If you’re reading this, chances are your relationships often feel one-sided, like you are the only one doing the heavy lifting, listening, connecting, reaching out, being supportive, while the other person just never seems to reciprocate.
We see this in all kinds of relationships from friends, family, romantic partners, and even coworkers, bosses, and trusted colleagues. So, why does this seem to happen so much? Is it something you’re doing wrong? Are you just a magnet for emotional vampires?
Maybe it’s you.
People develop unconscious routines of not speaking up for themselves for a number of reasons. Usually, they are replaying messages that they got when they were growing up. “Relax, you’re being dramatic.” “You’re too sensitive.” “Why does everything have to be such a big problem?”
The reason you might not be regularly speaking up for yourself is something we can dig into and work on together, but in the meantime here’s something to keep in mind: The only one-sided relationship that you should ever have is the one with your therapist.
This is what I do. As a therapist I am the one who listens without judgement, who knows what questions to ask without worrying that you’ll hurt my feelings, and who knows what you need to do in order to change those routines or habits that got you here in the first place; without the pressure of my personal opinions getting in the way. It is my job to take myself out of the equation while remaining genuinely authentic and personable.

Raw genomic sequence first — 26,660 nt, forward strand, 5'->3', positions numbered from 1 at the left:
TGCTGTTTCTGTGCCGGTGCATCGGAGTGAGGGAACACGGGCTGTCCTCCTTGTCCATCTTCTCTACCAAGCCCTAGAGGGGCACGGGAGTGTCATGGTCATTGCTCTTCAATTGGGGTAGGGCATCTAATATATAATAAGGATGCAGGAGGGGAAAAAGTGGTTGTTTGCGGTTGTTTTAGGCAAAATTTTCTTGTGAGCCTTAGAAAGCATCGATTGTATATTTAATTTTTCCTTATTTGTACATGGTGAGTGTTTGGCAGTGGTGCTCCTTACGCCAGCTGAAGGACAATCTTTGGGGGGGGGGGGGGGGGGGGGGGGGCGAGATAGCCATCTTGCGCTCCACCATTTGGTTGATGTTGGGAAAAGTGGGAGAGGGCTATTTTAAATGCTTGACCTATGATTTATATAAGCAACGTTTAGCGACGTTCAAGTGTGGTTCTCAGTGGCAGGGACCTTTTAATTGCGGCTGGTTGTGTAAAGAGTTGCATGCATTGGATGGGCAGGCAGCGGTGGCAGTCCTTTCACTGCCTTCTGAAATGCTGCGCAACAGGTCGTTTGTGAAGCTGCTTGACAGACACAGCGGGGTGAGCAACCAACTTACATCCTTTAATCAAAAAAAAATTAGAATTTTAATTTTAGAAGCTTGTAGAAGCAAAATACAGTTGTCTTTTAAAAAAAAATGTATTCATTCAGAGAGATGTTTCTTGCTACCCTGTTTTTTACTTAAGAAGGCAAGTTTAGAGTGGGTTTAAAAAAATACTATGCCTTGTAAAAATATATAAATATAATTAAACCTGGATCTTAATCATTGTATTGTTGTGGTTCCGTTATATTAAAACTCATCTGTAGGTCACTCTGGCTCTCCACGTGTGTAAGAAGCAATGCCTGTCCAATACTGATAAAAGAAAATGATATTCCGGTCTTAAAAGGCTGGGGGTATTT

Yes, I learned all about theories of psychotherapy, developmental milestones, and have conducted thousands of therapy sessions. But the main thing that makes a therapist different from all your other relationships, is that I don’t take your growth personally. Of course, I’m invested in your wellbeing and I care about each of my clients. But you get to take up all the space in the relationship without worrying about my feelings.
Relationship issues typically come up because one or both parties feel judged, hurt, rejected, afraid to share their true feelings, disappointed, angry, or some combination of these things. But in therapy you can let loose, let your true feelings out no matter how uncomfortable, embarrassing, vulnerable, petty, or terrifying they may be at first. It is NOT my job to judge or ridicule you, but instead to be present, give you the right suggestions on how to work through it and how to learn to live with greater joy and ease in your life.
Together we’ll work on creating a new way for you to practice relating to those in your life. I will help you practice saying what you’re really feeling in “that” moment, or what you really wanted to say during a difficult situation. We’ll talk about how to do this in a way that feels comfortable and natural for you and the person you’re struggling with.
You could practice with me by saying something like, "I disagree," or "I don't think you understood me," or "I feel like you're not really listening," or any other awkward thing that makes you cringe. The things that you wish you could say to others in your life. We’ll see that the world hasn’t fallen to pieces after all. Then we’ll talk it out, come to a new understanding of what just happened, and then talk about how you can start doing this in other places of your life too.
If you need to practice learning how to speak up for yourself in your relationships therapy can be a great place to get started.
Prospect Therapy is an LGBTQ+ affirming practice welcoming individuals and couples of all genders and orientations in Long Beach, Seal Beach, and surrounding areas. Click below for a free consultation about how therapy can help you get the most out of your relationships.